Chronic mild stress and sucrose consumption: validity as a model of depression

Naida F. Forbes, Caroline A. Stewart, Keith Matthews, Ian C. Reid

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    238 Citations (Scopus)


    Sucrose consumption and preference were examined in rats subjected to a 6-week regimen of unpredictable mild stressors, after Willner et al. (11). These subjects were compared with groups exposed to: 1. only the food deprivation element of the stress protocol; or 2. the stress protocol without the food deprivation element. A control group was not exposed to stressors. Body weight and sucrose consumption were significantly reduced in stressed and food-deprived animals compared to the other 2 groups. These variables therefore appeared dependent on food deprivation and independent of other elements of the stress protocol. Neither sucrose consumption par gram body weight nor sucrose preference differed significantly among the 4 groups. These results indicate that food deprivation is not only necessary, but sufficient, to produce sucrose consumption deficits in rats. It is, therefore, likely that reduced sucrose consumption in stressed rats results solely from diminished body weight rather than exposure to the series of stressors. We conclude that sucrose consumption is not a valid index of reward responsiveness. Other measures (such as place-preference conditioning or intracranial self-stimulation threshold) should be evaluated also with respect to body weight change when considering the validity of stressor-based models of depressive disorder. Copyright (C) 1996 Elsevier Science Inc.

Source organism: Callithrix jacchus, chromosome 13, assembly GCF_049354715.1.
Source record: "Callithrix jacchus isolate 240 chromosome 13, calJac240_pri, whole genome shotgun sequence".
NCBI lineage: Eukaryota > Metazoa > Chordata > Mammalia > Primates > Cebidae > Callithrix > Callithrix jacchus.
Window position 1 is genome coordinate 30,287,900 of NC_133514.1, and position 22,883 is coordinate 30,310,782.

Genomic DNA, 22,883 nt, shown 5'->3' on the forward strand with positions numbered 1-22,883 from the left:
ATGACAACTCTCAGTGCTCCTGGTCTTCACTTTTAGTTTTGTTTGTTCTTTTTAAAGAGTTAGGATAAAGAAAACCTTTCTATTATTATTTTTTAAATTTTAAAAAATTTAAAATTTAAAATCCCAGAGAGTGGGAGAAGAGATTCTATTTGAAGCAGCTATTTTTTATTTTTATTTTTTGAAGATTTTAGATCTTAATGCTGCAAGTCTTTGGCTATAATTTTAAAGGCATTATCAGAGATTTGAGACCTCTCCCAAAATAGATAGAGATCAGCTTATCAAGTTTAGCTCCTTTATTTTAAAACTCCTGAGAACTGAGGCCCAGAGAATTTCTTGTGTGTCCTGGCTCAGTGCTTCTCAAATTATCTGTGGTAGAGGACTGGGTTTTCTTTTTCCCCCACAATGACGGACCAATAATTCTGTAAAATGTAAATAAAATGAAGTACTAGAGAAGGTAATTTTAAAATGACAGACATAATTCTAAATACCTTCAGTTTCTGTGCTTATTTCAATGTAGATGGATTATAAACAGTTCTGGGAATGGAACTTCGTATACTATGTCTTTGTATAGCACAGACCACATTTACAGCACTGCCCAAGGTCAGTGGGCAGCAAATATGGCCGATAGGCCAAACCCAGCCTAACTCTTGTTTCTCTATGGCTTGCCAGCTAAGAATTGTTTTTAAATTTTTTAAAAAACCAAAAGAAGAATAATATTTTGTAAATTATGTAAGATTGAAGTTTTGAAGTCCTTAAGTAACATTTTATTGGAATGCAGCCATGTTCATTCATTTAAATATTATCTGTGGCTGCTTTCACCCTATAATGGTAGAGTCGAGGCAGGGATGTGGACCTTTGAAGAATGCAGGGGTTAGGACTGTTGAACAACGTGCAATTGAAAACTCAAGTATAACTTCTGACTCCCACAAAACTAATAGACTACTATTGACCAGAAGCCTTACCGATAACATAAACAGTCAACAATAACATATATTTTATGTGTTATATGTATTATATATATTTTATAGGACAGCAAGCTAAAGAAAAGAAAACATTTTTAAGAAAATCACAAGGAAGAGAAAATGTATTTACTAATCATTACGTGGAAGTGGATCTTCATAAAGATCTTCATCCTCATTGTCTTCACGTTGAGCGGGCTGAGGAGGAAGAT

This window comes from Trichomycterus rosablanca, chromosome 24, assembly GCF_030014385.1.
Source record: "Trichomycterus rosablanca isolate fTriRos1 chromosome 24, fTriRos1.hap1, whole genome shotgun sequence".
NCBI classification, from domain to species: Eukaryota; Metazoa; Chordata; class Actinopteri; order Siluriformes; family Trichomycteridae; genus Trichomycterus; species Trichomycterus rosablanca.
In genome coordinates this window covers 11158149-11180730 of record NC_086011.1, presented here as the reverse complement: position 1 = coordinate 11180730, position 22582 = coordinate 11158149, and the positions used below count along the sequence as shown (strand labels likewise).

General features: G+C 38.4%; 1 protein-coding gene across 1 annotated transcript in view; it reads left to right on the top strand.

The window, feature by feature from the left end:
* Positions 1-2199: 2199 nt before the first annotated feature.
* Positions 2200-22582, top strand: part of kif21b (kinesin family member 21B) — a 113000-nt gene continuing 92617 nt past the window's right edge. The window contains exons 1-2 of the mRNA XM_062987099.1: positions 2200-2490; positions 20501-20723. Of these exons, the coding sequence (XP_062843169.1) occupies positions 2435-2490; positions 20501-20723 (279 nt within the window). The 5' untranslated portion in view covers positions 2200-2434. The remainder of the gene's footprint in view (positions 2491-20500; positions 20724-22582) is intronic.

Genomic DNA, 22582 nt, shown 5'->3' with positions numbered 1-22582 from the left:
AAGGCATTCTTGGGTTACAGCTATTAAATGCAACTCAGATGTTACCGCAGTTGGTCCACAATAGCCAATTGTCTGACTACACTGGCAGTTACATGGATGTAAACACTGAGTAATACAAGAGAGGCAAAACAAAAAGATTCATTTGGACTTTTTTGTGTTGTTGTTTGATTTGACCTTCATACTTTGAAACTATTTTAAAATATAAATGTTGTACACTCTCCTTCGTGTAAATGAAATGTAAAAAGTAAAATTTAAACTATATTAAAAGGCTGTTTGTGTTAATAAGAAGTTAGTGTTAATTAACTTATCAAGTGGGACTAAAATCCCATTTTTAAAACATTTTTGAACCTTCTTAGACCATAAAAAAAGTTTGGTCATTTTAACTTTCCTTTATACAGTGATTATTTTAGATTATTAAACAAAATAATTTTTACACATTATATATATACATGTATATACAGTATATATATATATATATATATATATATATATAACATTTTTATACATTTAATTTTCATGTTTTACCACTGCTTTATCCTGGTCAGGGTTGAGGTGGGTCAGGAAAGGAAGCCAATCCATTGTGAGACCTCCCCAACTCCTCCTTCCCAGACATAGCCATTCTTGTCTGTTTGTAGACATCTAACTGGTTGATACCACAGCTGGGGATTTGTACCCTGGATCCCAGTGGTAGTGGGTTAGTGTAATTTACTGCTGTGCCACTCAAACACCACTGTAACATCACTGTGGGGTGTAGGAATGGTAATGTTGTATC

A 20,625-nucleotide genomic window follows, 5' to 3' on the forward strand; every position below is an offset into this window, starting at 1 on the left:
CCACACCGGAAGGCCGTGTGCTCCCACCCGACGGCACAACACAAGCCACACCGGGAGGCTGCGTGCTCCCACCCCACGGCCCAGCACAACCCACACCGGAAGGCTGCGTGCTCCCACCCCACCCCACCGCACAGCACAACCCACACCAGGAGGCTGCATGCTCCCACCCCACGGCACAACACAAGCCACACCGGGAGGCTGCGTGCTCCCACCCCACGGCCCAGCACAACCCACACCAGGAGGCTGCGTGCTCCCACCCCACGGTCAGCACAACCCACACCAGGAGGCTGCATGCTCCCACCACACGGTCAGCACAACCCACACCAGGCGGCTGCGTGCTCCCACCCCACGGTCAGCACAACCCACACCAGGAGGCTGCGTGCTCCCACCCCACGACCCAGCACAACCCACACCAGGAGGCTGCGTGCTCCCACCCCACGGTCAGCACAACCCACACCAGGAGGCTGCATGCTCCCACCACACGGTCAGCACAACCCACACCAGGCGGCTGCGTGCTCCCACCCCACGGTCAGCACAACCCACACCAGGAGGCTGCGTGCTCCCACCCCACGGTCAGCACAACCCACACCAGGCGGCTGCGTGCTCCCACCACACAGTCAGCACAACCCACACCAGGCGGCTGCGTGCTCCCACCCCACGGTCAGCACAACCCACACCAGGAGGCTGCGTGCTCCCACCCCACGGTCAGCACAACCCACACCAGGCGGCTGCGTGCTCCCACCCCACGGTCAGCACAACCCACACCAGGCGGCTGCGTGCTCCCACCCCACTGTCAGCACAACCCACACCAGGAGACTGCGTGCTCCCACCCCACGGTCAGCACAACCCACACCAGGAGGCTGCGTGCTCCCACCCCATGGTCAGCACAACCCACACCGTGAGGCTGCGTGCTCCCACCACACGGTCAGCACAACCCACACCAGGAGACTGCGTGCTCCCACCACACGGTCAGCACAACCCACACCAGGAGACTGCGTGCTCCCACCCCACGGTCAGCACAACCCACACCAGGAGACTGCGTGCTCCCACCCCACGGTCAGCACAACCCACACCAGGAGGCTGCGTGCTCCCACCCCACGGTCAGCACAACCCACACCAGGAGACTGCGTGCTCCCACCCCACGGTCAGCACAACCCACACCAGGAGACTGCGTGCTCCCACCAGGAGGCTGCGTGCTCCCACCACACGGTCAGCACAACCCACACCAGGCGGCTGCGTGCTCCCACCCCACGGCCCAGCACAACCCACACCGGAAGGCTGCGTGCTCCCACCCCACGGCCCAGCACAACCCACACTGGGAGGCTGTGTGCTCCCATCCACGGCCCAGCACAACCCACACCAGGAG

Original languageEnglish
    Pages (from-to)1481-1484
    Number of pages4
    JournalPhysiology & Behavior
    Issue number6
    Publication statusPublished - 1996


    • Animals
    • Body Weight
    • Depressive Disorder
    • Disease Models, Animal
    • Drinking
    • Male
    • Rats
    • Reproducibility of Results
    • Reward
    • Stress, Physiological
    • Sucrose
    • Time Factors


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